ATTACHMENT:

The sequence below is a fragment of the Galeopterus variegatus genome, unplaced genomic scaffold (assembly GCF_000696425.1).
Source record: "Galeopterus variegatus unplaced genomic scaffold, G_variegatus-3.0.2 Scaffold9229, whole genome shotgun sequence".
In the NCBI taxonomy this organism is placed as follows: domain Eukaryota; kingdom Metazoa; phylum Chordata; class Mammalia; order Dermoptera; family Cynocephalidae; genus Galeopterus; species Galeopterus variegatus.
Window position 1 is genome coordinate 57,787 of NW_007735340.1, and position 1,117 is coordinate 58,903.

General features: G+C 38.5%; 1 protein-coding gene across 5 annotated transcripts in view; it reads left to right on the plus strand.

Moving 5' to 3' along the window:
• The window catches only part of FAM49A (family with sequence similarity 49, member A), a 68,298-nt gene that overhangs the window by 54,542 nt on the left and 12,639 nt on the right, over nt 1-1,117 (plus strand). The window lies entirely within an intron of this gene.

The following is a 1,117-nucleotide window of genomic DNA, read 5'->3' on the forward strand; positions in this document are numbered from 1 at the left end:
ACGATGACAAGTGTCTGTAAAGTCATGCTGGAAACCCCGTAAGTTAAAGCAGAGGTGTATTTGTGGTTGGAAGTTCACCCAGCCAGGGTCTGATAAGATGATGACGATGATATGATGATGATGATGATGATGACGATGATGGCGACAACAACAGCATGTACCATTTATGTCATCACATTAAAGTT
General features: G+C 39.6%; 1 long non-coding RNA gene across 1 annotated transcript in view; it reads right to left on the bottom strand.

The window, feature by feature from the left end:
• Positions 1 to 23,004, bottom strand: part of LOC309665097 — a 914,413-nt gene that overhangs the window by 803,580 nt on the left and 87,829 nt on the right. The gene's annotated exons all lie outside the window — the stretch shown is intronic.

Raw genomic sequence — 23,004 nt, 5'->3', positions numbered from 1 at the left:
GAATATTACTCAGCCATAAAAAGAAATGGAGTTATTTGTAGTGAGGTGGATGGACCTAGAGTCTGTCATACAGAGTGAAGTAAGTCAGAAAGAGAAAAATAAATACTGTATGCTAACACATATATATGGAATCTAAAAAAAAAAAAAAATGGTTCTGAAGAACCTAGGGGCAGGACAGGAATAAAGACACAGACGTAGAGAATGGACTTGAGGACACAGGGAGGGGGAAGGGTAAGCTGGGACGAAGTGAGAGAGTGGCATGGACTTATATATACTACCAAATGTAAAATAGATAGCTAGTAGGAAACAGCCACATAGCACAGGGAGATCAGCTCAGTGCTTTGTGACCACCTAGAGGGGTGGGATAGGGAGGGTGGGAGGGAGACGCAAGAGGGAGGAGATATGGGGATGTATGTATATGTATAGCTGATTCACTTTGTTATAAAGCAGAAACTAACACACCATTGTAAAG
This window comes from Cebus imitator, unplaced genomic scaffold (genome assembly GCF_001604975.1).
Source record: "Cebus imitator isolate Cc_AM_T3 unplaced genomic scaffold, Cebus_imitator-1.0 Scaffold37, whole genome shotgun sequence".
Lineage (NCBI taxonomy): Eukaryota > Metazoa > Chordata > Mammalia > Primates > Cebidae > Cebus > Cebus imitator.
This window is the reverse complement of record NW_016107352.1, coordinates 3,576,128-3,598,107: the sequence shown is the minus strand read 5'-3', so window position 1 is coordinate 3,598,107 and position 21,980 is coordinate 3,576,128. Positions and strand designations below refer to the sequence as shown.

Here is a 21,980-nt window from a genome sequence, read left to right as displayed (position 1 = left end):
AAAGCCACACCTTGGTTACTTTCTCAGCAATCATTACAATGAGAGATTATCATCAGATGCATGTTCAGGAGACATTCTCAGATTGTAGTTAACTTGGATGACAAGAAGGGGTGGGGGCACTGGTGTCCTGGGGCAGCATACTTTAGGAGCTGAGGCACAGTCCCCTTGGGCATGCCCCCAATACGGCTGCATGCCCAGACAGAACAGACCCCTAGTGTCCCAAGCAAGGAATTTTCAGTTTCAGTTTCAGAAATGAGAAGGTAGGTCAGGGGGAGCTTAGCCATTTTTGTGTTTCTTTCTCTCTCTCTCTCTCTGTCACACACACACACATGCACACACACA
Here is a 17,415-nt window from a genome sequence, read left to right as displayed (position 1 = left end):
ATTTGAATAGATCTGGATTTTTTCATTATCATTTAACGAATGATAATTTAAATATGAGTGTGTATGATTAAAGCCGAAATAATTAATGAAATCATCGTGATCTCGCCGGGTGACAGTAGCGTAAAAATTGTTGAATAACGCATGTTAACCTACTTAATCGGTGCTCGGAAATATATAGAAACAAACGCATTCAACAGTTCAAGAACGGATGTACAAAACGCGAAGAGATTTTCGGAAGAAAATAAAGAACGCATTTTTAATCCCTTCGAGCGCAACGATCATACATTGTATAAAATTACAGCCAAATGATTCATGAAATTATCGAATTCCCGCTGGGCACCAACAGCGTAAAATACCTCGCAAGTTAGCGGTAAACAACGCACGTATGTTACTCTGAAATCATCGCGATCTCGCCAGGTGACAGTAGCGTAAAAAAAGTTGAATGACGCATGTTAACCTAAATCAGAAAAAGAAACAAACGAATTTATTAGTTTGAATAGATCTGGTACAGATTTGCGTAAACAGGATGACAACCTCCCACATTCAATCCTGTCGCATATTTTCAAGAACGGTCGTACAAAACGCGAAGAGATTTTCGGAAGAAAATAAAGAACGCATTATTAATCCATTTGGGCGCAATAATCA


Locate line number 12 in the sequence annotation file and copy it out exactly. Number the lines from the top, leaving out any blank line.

• Positions 1 to 23,004, bottom strand: part of LOC309665097 — a 914,413-nt gene that overhangs the window by 803,580 nt on the left and 87,829 nt on the right. The gene's annotated exons all lie outside the window — the stretch shown is intronic.